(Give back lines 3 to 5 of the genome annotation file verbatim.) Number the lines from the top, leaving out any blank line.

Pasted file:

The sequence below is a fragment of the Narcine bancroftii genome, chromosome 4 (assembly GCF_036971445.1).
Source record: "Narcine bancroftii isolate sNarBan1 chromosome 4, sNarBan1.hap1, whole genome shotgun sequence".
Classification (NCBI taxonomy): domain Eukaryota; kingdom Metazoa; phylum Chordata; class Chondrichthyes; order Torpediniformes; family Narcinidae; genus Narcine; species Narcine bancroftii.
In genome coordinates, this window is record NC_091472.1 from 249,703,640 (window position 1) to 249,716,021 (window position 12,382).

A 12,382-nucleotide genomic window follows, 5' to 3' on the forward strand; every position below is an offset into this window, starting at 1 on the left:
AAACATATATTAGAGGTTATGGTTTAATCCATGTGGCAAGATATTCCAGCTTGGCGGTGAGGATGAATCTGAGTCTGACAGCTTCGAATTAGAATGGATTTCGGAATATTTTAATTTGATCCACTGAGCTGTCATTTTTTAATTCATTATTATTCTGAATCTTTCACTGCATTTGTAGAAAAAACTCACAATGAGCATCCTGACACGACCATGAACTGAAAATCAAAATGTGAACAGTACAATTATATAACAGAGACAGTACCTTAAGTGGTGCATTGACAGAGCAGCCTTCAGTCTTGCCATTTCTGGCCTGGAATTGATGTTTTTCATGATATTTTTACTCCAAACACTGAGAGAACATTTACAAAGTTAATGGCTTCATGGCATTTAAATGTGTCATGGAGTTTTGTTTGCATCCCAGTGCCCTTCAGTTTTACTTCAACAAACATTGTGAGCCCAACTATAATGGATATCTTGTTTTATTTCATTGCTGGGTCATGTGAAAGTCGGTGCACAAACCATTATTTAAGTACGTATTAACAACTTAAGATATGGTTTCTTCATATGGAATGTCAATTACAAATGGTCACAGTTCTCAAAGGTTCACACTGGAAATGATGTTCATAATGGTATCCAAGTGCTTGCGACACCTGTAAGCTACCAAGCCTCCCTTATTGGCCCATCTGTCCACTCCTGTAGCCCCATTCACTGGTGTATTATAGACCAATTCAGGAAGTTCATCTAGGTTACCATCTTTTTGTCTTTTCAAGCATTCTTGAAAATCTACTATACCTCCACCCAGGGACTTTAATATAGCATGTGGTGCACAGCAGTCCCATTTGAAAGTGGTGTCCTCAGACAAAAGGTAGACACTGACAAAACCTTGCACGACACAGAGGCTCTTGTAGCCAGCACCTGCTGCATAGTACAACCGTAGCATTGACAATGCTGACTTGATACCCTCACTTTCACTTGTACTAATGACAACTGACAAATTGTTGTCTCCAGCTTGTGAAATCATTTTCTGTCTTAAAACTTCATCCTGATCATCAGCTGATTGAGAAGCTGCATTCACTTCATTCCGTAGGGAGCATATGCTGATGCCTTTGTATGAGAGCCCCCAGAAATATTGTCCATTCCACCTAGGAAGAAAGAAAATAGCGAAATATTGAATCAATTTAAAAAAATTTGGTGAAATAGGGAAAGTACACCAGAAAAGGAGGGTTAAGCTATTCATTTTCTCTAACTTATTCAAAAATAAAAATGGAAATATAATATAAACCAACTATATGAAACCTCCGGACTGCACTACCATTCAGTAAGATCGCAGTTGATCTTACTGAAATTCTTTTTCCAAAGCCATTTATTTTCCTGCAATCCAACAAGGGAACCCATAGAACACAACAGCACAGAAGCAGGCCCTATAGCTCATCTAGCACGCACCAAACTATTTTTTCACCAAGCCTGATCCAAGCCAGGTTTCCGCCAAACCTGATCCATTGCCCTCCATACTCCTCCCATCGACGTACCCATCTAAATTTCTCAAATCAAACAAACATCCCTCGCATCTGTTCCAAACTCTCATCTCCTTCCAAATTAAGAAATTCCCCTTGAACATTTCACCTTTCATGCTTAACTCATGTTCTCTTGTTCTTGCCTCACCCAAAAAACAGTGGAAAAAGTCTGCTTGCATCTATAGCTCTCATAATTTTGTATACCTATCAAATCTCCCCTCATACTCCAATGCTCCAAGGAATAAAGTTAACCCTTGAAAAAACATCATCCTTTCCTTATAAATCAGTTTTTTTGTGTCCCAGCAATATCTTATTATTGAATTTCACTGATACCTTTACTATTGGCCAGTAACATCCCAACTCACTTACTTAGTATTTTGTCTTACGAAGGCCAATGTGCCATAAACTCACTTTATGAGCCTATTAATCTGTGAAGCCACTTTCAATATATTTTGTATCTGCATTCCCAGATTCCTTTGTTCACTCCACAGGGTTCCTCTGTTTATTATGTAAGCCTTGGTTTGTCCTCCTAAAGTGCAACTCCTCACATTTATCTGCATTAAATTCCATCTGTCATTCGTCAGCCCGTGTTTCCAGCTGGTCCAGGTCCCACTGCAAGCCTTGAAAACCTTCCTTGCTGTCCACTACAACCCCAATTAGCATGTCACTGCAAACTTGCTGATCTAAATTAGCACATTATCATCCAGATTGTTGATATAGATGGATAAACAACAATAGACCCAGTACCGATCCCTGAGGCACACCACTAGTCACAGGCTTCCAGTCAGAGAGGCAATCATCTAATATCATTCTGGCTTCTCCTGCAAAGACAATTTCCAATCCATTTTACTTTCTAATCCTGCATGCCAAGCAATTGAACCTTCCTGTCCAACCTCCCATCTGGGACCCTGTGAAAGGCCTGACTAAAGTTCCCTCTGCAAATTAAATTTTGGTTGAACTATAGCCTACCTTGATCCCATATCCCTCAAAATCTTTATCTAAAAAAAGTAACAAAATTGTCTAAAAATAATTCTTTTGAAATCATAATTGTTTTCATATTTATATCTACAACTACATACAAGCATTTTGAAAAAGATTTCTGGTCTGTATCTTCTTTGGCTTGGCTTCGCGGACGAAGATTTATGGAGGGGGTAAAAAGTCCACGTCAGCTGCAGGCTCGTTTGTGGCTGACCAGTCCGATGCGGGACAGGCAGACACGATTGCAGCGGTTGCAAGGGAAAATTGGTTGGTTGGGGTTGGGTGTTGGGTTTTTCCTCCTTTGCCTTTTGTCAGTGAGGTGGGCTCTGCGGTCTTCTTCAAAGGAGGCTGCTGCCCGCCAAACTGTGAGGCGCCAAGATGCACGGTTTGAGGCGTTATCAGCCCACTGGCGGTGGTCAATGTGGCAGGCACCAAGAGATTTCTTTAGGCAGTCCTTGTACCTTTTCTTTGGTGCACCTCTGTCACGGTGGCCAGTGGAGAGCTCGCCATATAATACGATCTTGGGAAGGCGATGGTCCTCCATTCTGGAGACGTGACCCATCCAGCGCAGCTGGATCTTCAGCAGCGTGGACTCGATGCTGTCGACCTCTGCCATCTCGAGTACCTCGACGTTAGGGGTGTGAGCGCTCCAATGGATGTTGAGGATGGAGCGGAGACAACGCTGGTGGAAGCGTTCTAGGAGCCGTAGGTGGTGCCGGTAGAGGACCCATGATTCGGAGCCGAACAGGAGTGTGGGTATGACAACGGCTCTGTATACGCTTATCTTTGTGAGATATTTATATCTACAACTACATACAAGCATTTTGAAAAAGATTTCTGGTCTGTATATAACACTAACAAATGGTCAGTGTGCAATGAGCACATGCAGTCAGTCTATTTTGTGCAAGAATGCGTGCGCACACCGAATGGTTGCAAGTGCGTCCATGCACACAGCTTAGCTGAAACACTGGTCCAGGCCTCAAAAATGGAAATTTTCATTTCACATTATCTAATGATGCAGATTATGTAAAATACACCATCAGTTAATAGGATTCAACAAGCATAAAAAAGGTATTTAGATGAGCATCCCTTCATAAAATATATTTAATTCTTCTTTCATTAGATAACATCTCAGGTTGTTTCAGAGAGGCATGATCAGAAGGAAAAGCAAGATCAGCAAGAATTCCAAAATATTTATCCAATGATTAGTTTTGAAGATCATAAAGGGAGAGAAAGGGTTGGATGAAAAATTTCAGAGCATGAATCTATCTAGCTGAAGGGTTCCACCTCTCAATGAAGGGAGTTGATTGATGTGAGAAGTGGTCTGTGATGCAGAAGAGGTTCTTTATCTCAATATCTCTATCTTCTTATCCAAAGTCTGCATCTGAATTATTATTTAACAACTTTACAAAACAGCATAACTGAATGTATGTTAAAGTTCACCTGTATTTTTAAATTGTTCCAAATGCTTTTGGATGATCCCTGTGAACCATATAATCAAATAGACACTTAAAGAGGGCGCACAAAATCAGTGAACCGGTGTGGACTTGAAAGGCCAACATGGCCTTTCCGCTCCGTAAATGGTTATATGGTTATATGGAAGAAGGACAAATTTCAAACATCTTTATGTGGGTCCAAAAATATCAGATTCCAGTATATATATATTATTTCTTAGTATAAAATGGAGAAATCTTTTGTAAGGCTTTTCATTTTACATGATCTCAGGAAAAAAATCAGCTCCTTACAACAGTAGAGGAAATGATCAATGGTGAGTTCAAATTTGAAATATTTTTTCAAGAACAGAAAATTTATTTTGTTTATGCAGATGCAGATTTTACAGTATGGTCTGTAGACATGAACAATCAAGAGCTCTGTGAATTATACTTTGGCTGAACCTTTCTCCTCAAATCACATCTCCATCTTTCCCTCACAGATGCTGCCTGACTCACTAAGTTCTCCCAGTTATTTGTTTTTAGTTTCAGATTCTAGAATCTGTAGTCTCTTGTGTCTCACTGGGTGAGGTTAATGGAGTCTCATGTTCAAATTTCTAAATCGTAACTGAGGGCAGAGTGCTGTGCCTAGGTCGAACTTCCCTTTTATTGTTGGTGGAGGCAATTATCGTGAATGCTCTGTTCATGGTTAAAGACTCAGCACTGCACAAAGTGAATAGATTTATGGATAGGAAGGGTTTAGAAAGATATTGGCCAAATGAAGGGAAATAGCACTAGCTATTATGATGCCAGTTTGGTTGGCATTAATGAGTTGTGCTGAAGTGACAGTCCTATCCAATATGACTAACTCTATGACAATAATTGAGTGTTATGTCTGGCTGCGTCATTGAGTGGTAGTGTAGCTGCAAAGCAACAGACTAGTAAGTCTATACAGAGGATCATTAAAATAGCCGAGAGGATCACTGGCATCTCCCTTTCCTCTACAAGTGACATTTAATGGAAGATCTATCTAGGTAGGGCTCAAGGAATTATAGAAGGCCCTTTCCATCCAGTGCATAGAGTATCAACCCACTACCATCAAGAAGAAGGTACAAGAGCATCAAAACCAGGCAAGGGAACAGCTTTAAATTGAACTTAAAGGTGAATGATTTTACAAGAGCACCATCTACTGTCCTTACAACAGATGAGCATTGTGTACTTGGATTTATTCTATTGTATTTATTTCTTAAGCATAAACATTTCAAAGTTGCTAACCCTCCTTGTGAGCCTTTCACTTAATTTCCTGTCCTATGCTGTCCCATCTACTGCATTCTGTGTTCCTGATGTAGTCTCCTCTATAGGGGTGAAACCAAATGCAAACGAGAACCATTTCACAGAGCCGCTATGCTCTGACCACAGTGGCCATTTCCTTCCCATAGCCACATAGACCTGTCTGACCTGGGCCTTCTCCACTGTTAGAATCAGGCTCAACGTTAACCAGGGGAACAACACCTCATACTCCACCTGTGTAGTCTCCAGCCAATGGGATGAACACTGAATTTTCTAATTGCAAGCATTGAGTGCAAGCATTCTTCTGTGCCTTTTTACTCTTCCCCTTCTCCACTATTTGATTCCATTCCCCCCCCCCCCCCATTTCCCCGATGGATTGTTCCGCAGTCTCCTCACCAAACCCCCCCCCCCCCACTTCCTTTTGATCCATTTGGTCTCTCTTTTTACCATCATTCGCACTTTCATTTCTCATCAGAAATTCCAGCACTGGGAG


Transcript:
Classification (NCBI taxonomy): domain Eukaryota; kingdom Metazoa; phylum Chordata; class Chondrichthyes; order Torpediniformes; family Narcinidae; genus Narcine; species Narcine bancroftii.
In genome coordinates, this window is record NC_091472.1 from 249,703,640 (window position 1) to 249,716,021 (window position 12,382).

A 12,382-nucleotide genomic window follows, 5' to 3' on the forward strand; every position below is an offset into this window, starting at 1 on the left: